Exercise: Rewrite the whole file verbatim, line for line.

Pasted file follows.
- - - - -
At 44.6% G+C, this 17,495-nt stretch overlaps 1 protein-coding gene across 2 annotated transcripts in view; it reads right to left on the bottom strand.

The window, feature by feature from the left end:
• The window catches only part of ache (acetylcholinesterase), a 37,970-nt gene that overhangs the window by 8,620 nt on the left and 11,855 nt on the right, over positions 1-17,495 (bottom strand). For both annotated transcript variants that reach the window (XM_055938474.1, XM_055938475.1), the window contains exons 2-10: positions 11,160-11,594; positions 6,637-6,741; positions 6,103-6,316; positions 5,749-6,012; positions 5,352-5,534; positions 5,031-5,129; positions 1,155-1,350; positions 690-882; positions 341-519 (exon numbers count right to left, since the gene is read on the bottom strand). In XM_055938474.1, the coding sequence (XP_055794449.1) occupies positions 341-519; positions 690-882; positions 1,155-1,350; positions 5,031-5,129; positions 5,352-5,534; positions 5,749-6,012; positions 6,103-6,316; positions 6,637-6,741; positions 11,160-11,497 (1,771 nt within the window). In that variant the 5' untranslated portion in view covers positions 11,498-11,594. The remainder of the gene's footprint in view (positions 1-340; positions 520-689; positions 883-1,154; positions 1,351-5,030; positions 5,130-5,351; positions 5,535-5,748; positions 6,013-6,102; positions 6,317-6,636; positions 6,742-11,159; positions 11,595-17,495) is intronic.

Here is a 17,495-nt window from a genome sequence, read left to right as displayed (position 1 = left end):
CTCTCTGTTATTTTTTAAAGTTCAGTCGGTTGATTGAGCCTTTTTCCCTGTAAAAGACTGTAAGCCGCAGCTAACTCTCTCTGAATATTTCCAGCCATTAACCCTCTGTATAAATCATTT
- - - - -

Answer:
At 44.6% G+C, this 17,495-nt stretch overlaps 1 protein-coding gene across 2 annotated transcripts in view; it reads right to left on the bottom strand.

The window, feature by feature from the left end:
• The window catches only part of ache (acetylcholinesterase), a 37,970-nt gene that overhangs the window by 8,620 nt on the left and 11,855 nt on the right, over positions 1-17,495 (bottom strand). For both annotated transcript variants that reach the window (XM_055938474.1, XM_055938475.1), the window contains exons 2-10: positions 11,160-11,594; positions 6,637-6,741; positions 6,103-6,316; positions 5,749-6,012; positions 5,352-5,534; positions 5,031-5,129; positions 1,155-1,350; positions 690-882; positions 341-519 (exon numbers count right to left, since the gene is read on the bottom strand). In XM_055938474.1, the coding sequence (XP_055794449.1) occupies positions 341-519; positions 690-882; positions 1,155-1,350; positions 5,031-5,129; positions 5,352-5,534; positions 5,749-6,012; positions 6,103-6,316; positions 6,637-6,741; positions 11,160-11,497 (1,771 nt within the window). In that variant the 5' untranslated portion in view covers positions 11,498-11,594. The remainder of the gene's footprint in view (positions 1-340; positions 520-689; positions 883-1,154; positions 1,351-5,030; positions 5,130-5,351; positions 5,535-5,748; positions 6,013-6,102; positions 6,317-6,636; positions 6,742-11,159; positions 11,595-17,495) is intronic.

Here is a 17,495-nt window from a genome sequence, read left to right as displayed (position 1 = left end):
CTCTCTGTTATTTTTTAAAGTTCAGTCGGTTGATTGAGCCTTTTTCCCTGTAAAAGACTGTAAGCCGCAGCTAACTCTCTCTGAATATTTCCAGCCATTAACCCTCTGTATAAATCATTT